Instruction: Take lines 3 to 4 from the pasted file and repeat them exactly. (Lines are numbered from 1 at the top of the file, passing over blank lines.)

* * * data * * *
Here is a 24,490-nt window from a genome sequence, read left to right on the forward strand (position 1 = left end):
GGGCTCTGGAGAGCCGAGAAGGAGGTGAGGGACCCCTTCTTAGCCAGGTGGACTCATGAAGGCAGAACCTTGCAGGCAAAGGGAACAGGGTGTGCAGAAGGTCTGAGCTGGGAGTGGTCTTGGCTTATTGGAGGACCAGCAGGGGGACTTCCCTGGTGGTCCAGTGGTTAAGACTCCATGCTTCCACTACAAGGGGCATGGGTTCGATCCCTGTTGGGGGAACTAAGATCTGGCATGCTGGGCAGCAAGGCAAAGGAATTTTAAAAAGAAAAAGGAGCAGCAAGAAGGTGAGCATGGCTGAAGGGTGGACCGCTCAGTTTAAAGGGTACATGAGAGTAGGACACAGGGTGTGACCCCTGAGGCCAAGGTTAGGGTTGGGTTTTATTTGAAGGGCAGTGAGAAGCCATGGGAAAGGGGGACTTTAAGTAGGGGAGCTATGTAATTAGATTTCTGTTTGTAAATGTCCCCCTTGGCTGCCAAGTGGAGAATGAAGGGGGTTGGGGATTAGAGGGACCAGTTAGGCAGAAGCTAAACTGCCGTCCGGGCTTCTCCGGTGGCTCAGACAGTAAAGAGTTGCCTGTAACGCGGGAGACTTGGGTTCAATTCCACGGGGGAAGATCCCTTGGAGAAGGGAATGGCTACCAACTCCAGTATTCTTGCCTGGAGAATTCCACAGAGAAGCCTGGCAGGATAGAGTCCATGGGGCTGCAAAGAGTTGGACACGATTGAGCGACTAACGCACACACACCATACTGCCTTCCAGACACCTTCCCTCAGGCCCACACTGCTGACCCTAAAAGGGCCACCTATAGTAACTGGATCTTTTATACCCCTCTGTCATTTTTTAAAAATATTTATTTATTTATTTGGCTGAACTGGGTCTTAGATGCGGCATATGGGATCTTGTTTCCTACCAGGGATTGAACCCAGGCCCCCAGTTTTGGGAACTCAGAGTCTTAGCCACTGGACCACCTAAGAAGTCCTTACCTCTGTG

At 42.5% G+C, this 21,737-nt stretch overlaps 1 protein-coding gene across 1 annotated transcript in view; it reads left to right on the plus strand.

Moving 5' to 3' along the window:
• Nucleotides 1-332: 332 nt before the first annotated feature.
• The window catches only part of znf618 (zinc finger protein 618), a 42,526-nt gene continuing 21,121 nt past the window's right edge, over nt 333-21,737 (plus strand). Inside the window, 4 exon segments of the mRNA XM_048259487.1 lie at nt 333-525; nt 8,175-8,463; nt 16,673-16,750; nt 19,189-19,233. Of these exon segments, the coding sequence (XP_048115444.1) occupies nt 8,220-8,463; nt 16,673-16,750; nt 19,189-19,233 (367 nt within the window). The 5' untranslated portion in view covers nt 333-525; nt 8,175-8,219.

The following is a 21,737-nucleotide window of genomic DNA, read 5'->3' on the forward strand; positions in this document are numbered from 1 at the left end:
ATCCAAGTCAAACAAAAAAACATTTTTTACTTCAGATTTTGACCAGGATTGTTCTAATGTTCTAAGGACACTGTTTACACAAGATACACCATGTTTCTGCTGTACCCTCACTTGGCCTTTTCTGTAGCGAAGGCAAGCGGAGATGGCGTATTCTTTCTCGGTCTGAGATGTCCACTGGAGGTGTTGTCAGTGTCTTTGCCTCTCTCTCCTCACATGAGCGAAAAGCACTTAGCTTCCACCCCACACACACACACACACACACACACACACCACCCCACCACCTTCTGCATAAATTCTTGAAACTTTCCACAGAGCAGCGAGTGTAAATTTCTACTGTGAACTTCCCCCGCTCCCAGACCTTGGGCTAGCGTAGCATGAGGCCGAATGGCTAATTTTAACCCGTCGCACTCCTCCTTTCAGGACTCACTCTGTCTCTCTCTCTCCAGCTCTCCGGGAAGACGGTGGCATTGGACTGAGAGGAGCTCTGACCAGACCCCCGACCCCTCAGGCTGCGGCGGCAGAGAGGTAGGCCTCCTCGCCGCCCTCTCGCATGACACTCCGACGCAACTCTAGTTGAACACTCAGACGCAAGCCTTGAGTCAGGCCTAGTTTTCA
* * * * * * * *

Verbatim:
At 42.5% G+C, this 21,737-nt stretch overlaps 1 protein-coding gene across 1 annotated transcript in view; it reads left to right on the plus strand.

Moving 5' to 3' along the window: